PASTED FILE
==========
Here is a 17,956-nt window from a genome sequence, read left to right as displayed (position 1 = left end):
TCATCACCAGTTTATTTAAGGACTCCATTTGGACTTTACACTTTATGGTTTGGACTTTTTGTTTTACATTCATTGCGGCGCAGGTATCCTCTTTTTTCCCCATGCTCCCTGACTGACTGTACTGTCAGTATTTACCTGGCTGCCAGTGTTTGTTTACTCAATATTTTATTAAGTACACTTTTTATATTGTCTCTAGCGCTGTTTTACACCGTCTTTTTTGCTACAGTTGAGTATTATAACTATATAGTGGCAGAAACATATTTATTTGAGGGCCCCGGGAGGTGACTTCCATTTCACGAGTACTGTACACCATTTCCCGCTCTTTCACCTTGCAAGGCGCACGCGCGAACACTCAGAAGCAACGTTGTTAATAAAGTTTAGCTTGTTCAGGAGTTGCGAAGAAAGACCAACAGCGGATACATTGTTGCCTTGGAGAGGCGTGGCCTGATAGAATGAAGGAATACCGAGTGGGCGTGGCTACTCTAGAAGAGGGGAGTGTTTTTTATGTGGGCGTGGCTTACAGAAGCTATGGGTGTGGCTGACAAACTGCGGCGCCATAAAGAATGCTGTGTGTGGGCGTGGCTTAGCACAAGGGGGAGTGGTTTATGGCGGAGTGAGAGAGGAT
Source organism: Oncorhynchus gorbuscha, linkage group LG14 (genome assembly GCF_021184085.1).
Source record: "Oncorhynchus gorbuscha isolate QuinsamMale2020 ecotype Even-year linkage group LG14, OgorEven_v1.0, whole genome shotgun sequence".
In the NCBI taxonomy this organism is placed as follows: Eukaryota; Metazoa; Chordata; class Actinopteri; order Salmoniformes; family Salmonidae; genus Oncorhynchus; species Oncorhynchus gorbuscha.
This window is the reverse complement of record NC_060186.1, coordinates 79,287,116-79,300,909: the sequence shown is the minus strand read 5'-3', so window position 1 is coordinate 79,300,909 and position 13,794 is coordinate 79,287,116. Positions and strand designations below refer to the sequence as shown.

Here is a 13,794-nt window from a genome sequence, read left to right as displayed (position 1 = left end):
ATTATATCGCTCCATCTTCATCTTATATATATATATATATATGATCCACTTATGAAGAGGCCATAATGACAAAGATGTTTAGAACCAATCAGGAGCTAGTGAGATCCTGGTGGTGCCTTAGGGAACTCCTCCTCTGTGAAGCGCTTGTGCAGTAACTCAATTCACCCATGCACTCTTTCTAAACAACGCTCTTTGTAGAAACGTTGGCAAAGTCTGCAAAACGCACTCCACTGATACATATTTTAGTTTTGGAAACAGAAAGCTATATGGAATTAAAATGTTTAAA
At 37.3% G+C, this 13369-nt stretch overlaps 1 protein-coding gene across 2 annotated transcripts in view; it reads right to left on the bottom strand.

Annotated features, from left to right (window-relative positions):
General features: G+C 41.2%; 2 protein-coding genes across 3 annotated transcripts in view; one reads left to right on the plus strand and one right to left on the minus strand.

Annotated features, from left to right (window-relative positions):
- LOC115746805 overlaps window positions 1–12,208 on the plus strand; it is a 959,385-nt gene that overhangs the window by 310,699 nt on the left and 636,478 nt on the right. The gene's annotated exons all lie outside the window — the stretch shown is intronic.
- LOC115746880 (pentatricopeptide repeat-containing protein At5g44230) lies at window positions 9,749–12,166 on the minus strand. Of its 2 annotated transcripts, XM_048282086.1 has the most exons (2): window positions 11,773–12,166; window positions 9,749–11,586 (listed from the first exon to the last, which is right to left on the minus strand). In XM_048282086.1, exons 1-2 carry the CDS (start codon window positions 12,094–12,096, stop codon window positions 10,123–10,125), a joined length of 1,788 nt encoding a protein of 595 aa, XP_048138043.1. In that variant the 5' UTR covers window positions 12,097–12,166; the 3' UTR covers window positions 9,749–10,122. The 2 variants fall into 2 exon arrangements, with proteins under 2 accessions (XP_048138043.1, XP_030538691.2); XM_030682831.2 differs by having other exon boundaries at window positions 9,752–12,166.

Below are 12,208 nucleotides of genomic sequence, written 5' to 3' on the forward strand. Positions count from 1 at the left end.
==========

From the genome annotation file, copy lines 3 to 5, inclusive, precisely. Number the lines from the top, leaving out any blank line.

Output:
Source organism: Oncorhynchus gorbuscha, linkage group LG14 (genome assembly GCF_021184085.1).
Source record: "Oncorhynchus gorbuscha isolate QuinsamMale2020 ecotype Even-year linkage group LG14, OgorEven_v1.0, whole genome shotgun sequence".
In the NCBI taxonomy this organism is placed as follows: Eukaryota; Metazoa; Chordata; class Actinopteri; order Salmoniformes; family Salmonidae; genus Oncorhynchus; species Oncorhynchus gorbuscha.